The Best Shoe For You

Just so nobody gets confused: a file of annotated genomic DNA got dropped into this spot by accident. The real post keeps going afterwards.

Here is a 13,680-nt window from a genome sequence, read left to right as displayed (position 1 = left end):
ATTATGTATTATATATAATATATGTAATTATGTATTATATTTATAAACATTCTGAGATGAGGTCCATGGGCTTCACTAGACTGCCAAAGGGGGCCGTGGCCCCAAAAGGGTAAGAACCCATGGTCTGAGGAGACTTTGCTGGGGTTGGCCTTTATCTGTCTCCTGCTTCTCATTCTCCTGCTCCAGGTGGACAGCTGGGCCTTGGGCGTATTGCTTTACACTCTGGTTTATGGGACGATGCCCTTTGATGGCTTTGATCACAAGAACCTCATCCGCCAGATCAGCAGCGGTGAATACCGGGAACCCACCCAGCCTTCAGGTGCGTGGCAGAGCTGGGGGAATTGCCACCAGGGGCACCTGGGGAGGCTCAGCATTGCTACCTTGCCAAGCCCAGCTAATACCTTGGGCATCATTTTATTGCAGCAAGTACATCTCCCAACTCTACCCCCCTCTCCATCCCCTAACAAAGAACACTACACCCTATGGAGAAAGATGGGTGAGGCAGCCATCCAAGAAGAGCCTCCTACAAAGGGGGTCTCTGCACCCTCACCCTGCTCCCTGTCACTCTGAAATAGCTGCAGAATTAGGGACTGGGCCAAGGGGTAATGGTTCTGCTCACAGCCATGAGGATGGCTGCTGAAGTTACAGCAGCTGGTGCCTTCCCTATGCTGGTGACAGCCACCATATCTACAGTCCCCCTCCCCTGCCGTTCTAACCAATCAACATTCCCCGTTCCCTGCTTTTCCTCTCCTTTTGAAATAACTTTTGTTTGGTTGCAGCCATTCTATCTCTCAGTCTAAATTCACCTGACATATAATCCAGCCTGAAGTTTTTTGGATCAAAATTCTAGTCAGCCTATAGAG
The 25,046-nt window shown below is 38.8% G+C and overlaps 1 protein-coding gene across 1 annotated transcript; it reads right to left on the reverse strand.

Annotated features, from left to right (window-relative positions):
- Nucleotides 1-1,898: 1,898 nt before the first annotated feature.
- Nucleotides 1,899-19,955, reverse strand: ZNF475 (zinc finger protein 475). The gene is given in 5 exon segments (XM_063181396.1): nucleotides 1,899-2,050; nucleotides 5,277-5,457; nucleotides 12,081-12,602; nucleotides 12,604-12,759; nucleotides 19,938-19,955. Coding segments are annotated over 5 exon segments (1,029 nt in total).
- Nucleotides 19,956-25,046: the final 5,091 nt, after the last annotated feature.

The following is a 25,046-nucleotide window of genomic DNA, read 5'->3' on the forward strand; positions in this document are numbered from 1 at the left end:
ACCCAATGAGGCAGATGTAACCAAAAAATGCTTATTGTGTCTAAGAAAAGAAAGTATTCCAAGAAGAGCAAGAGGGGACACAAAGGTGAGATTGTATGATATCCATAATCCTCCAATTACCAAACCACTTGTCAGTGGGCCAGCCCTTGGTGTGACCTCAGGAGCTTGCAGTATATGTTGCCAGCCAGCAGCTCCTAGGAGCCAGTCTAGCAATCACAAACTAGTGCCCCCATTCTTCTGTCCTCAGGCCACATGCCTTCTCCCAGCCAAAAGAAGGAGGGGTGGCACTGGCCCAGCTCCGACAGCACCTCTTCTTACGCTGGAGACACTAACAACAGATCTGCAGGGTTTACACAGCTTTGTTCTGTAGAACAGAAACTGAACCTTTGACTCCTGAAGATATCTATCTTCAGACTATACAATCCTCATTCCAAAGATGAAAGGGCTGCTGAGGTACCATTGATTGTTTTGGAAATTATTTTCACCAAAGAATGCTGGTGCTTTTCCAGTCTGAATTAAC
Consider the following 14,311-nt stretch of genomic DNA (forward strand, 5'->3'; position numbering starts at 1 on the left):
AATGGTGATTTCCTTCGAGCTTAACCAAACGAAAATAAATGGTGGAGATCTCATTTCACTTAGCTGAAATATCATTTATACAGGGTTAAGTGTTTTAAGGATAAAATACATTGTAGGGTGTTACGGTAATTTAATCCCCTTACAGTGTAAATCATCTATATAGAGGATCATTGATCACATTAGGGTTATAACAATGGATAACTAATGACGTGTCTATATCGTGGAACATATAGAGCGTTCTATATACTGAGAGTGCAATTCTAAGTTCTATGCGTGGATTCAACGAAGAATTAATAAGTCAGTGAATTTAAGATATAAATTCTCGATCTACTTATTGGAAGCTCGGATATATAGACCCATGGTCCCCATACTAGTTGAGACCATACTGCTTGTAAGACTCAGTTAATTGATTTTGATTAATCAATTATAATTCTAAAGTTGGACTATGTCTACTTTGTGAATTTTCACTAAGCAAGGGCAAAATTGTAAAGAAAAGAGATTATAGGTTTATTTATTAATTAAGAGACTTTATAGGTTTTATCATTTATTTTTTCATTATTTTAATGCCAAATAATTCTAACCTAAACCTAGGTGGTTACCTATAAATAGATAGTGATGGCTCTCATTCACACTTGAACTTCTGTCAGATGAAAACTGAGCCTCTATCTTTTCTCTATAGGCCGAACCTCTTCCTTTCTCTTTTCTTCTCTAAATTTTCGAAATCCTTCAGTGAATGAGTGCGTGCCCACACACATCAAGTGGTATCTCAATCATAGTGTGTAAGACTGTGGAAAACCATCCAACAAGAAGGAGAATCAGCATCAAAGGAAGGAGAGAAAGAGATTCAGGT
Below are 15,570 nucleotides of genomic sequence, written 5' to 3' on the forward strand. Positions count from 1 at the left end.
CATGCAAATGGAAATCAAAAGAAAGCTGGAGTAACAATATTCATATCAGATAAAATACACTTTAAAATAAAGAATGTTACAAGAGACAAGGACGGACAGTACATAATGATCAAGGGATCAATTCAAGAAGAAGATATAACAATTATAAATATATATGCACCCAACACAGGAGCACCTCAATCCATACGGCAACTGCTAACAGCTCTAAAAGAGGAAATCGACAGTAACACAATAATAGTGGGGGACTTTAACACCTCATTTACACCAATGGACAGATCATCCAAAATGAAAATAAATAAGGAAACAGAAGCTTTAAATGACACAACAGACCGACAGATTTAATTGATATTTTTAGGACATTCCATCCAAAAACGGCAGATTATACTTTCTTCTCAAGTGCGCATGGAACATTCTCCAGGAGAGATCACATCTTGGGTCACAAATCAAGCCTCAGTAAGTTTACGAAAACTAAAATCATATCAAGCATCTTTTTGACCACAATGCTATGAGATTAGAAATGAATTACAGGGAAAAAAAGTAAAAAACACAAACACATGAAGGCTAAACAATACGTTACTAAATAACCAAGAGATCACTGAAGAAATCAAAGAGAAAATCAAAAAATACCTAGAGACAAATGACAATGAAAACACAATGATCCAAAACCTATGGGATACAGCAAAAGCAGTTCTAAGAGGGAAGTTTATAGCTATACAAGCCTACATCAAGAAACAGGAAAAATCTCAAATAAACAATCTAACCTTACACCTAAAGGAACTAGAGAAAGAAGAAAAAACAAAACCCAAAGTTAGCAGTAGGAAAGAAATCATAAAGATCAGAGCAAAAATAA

I’m sure many of you have seen the new Lebron Nike ads.  Like them or not, no one markets as well or as innovatively as the guys from Oregon.  It got me thinking about a lot of their other campaigns and their effect on the fitness business.  The Nike Air has been a HUGELY successful footwear product for decades.  It has evolved into other products like the recent Nike Shox.  While I respect Nike from a business and marketing view, I’m questioning more and more everyday how detrimental an effect these shoes have had on athletes and everyday people alike. Why all the bitter hostility?  Well, the modern running shoe claims to be improving the health, safety, and performance of everyone who laces them up.  Yet the numbers would indicate otherwise.  Knees, lower backs, Achilles and plantar fasciaitis, ailments relatively uncommon prior to the running shoe revolution are now standard diagnoses.  Fifty percent of endurance athletes will be hurt this year.  There are definitely a few factors in play here; as I’ve often said, sedentary adults who decide to hit the pavement out of nowhere WILL be injured.  You need to be in shape to run, you can’t run to get in shape.  The force absorbed by the body in a typical jogging stride is 1.5x bodyweight.  Multiply that by about a thousand strides in a mile run and you can see how breakdown will occur.  So lack of physical readiness definitely has a hand in injury. But this is post is about shoes, or more accurately, what’s inside the shoe.  The foot is the next frontier in performance.  It’s been largely ignored in Western exercise research for years, but in most sports it’s the ONLY thing between us and the ground.  The foot’s design is a marvel of engineering.  An intricate web of bones and muscles unlike any other area of the body.  It is perfectly suited to handle normal human movement, things like squatting, jumping, running, and climbing.  It hasn’t evolved to handle the demands of skating or sports requiring cleats yet, so special equipment to handle those movements are probably warranted.  But putting a clunky heavily cushioned running shoe on completely changes the dynamics of how the foot interacts with the ground.  A heel full of air, gel, or whatever space goo they shove in there allows the running stride to lengthen and land on the back of the foot.  Try this barefoot and see how it feels.  You won’t do it for very long.  But the modern shoe lets us do this pain-free, at least for the moment.  But farther up the body, knees, lower backs and hips aren’t as lucky. Beyond the changes in running technique, these shoes are causing other problems.  We literally live with shoes on these days from our first steps onward.  If I strapped a cast onto your arms for years at a time, what would they look like if we cracked it open?  Our feet are suffering the same fate.  Even worse, women wear heels constantly, leaving the ankle with a serious mobility deficit.  Our feet need to get stronger. So, what are better alternatives for athletic footwear?  Surprisingly, Nike’s entry in the minimalist market, the Free, is a good mix of function and style.  For those looking for an even better yet slightly stranger option, the Vibram Five Fingers looks like a glove for the foot.  I can personally say that these work extremely well.   One word of caution though, take it easy when starting a barefoot or minimalist shoe approach.  Your feet are likely deconditioned and will be pretty sore if you try to do a lot of training right away.  Also, use caution where you are training.  Although we were never designed to wear shoes, we were also never designed to run on unforgiving man-made surfaces like concrete or asphalt either.   BH